In April, the latest rendition of the First Couple awkwardly holding hands hit the internet, and we’re still cringing. As the president and First Lady Melania Trump waited to greet French president Emmanuel Macron during his visit to the White House, Mrs. Trump—looking as elegant as ever—finally stretched her fingers out to loosely accept her husband’s hand. This, however, came after several uncomfortable moments of President Trump’s pinky finger reaching out hesitatingly to peck at her hand.
It was an inane moment captured by cameras, but it seemed to speak volumes. As one person tweeted: “She REALLY didn’t want to hold his hand…”
Here’s the thing about hand-holding, though: It’s really not for everyone. Take Prince William and Kate Middleton, for example. You hardly ever see them exhibit PDA (though that probably has more to do with their royal status than anything else). But as a writer for Quartz recently pointed out: “Holding hands with another grownup is an experience that is awkward at best. Even when you do like that person, there’s a solid chance their hand is a bit clammier, softer, rougher, weaker, or smaller than you might have expected.” I mean, you can see the cringeworthy-ness, right?
But according to a study published in the journal Proceedings of the National Academy of Sciences, there is an upside to holding hands with your romantic partner: Doing so can actually ease physical pain.
Researchers at University of Colorado Boulder and University of Haifa were interested in learning more about “interpersonal synchronization,” a phenomenon in which humans can physiologically sync up. They recruited 22 heterosexual couples who’d been together for at least a year; they monitored each person’s brainwave activity while subjecting the couple to six different scenarios lasting two minutes each. The female partners were chosen to be the “pain targets” while the men were the “observers,” and the conditions included sitting together but not touching; sitting together holding hands; and sitting in adjacent rooms. The scenarios were repeated as the woman endured a heat stimuli on her left arm—like a champ, of course.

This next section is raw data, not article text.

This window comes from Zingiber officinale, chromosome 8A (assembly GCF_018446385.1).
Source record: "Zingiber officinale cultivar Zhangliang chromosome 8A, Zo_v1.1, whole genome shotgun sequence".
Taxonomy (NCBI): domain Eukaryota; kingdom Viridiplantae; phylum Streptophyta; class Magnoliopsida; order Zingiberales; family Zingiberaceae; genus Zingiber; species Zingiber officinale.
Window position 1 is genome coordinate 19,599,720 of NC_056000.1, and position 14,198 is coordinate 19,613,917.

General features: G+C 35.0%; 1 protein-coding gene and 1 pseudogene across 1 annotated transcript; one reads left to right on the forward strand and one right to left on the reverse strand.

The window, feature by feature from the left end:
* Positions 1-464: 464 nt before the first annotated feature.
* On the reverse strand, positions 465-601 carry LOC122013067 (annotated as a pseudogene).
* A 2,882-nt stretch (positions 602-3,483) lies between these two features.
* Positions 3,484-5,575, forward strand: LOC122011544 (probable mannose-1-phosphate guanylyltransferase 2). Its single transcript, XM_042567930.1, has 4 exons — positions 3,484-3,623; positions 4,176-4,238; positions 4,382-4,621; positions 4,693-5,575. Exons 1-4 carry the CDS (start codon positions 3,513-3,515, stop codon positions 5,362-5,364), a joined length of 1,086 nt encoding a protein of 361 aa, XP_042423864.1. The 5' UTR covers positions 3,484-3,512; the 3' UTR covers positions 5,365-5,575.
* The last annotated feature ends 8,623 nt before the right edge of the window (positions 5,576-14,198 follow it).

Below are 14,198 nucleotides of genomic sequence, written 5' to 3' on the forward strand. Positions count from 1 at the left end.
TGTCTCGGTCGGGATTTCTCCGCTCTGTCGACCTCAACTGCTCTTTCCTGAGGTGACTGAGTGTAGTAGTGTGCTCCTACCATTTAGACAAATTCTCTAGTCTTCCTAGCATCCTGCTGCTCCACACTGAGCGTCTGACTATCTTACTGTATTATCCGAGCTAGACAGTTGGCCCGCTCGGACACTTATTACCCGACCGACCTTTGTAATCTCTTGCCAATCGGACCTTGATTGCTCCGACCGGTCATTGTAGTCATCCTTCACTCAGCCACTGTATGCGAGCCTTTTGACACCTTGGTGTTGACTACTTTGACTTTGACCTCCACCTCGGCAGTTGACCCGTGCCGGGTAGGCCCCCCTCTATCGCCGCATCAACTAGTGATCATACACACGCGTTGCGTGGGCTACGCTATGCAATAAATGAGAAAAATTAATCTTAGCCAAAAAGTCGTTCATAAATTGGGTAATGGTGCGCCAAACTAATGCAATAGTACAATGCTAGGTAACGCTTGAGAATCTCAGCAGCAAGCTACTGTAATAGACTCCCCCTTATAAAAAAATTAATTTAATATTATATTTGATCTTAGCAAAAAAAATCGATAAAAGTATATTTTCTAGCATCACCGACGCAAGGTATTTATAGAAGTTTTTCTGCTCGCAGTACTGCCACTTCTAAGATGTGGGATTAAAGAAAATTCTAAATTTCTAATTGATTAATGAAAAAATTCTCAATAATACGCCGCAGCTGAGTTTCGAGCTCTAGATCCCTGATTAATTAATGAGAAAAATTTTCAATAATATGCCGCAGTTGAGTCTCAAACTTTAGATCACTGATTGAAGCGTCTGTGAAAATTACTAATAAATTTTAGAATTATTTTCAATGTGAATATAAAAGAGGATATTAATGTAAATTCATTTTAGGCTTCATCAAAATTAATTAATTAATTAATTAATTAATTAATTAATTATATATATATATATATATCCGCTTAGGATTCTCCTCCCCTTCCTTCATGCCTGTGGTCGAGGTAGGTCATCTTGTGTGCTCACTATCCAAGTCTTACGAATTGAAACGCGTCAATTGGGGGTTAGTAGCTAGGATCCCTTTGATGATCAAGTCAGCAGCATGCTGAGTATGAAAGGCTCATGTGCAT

The study’s authors discovered that when the partners were in the same room with each other but not touching, there was some synchronicity of their brain waves. When they held hands, however, the connection increased. Talk about having love on the brain.
To explain why the women may have felt soothed when their partners touched them, the study offered a couple of possible explanations gleaned from past research: For example, the authors write, being touched by someone who seems empathetic may increase “the tendency of the target to feel understood, which in turn activates reward mechanisms” that decrease pain. They also suggest that “interpersonal touch may blur the borders between self and other.” As a result, “interpersonal touch may increase empathic sharing, assisting the observer in feeling the target’s pain as well as in transmitting emotional support to the pain target,” thus resulting in a reduction in pain.
Ultimately, lead author Pavel Goldstein, a postdoctoral pain researcher at CU Boulder, said in a statement, the research “illustrates the power and importance of human touch. You may express empathy for a partner's pain, but without touch it may not be fully communicated.”
In other words, sure, maybe your partner’s hand is a little clammy, but clearly empathy goes a long way.